Successful rally results and experiences
Through free apps and training in environmental and geospatial technologies, the participants created 10 prototypes (10 groups of 3 participants were formed) with different approaches.
One of the prototypes, that was successfully implemented, is the project of Daniella Díaz, Ariana Román and Zurely Núñez. They have designed a tool to survey residents of a zone of the Chorotega area, called Nandayure and Hojancha with a GPS cellphone app. “The app allows them to mark the exact location of each resident (through a geolocator) and survey whether they have an effective way to treat the water they use on their properties” (Voz de Guanacaste, 2019). “The prototype that we are designing is a way to estimate the risk for people when water isn’t treated, for example, and verify if their property uses a drainage system or not, because there are people who have pigs who opened a well and if there is no drainage system, everything ends up in the aquifer,” said Díaz, who administers the water association in Nandayure” (Voz de Guanacaste, 2019). The project will help to gather information about water use in different zones and identify focus of contamination with tools like GPS and digital forms. All the results it can be accessed on digital maps (see figure 1).
Another implemented prototype was the one of Yendri Sandoval, Jennifer Blanco and Nayeri Álvarez. They had designed a project for water protection trough reforestation in the high catchment area of the ASADA of their communities in San Rafael of Guatuso at the North-North Region. The application will help to improve environmental education between ASADA of San Rafael of Guatuso and the high school in that community. The application was implemented in October 2019. A reforestation day was organized and almost 300 different species of trees planted. Georeferencing every single one of these new trees will allow to monitor their impact on water quality in the high basin area.
As of today, each one of the 10 groups formed in July 2019 continues to work on their projects at their own pace. Continuous follow up is provided by Geography School of University of Costa Rica.
“Supply of clean and easily accessible water services answers to the immediate practical needs of women. But it will only answer to the strategic needs if such services involve women in decision making, management and maintenance; and if the time saved as a result of the provision of the water can be used for the advancement of women” (Colleen Lowe Morna, 2000).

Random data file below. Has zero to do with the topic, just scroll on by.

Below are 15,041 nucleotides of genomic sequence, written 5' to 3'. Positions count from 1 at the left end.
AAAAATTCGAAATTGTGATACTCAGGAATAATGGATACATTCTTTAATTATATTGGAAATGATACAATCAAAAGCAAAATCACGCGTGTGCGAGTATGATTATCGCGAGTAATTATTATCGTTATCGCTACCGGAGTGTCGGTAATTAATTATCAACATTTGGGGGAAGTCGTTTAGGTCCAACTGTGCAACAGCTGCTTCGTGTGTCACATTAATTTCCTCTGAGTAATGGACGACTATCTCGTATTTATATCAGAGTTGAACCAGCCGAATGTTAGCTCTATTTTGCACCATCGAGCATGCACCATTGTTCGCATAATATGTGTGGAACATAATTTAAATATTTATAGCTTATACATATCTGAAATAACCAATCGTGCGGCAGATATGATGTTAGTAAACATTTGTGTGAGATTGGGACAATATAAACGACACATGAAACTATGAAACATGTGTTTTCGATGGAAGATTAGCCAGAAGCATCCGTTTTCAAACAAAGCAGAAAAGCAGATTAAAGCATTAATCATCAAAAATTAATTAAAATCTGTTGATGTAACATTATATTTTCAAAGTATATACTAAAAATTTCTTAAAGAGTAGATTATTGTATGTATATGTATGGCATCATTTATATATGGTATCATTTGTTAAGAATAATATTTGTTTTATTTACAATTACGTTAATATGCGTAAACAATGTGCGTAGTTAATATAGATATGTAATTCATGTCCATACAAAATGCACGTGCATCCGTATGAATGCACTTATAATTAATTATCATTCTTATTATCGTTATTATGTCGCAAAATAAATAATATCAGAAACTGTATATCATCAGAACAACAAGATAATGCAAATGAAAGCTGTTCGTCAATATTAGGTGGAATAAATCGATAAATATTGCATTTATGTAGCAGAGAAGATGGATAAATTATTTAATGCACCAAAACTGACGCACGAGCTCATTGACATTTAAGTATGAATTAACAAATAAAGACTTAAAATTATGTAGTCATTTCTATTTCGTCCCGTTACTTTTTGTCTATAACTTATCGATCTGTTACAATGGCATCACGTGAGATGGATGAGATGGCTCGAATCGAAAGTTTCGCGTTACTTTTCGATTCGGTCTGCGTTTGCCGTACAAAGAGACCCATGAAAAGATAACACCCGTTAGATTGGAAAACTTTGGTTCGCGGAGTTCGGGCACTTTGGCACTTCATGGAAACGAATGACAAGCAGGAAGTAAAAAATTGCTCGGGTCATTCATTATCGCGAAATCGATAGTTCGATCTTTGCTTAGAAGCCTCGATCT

Activities such as technology rallies or hackathons are often confined to academic spaces and university students. This rally proved that bringing these activities to rural areas where solutions are most needed and specifically involving women, a population that in these areas has little or no access to technology education, is beneficial for the overall improvement of water management.
The experience probed the commitment of these women and communities to take full advantage of the knowledge acquired to implement the developed prototypes. It also poses the challenge of providing continued feedback and mentoring when these women and their communities are far away from the main cities with often times limited access to communication tools (WhatsApp, email, etc).
The next step for the project is to share the experience in regional publications. The project will continue in the form of a second rally, which will focus on women, water and agriculture. This second stage involves women from the farming areas of the country, and eventually will lay the foundation for a series of rallies in the different Central American countries (Honduras, Guatemala, Nicaragua, El Salvador, Panama, Belize, and the Dominican Republic).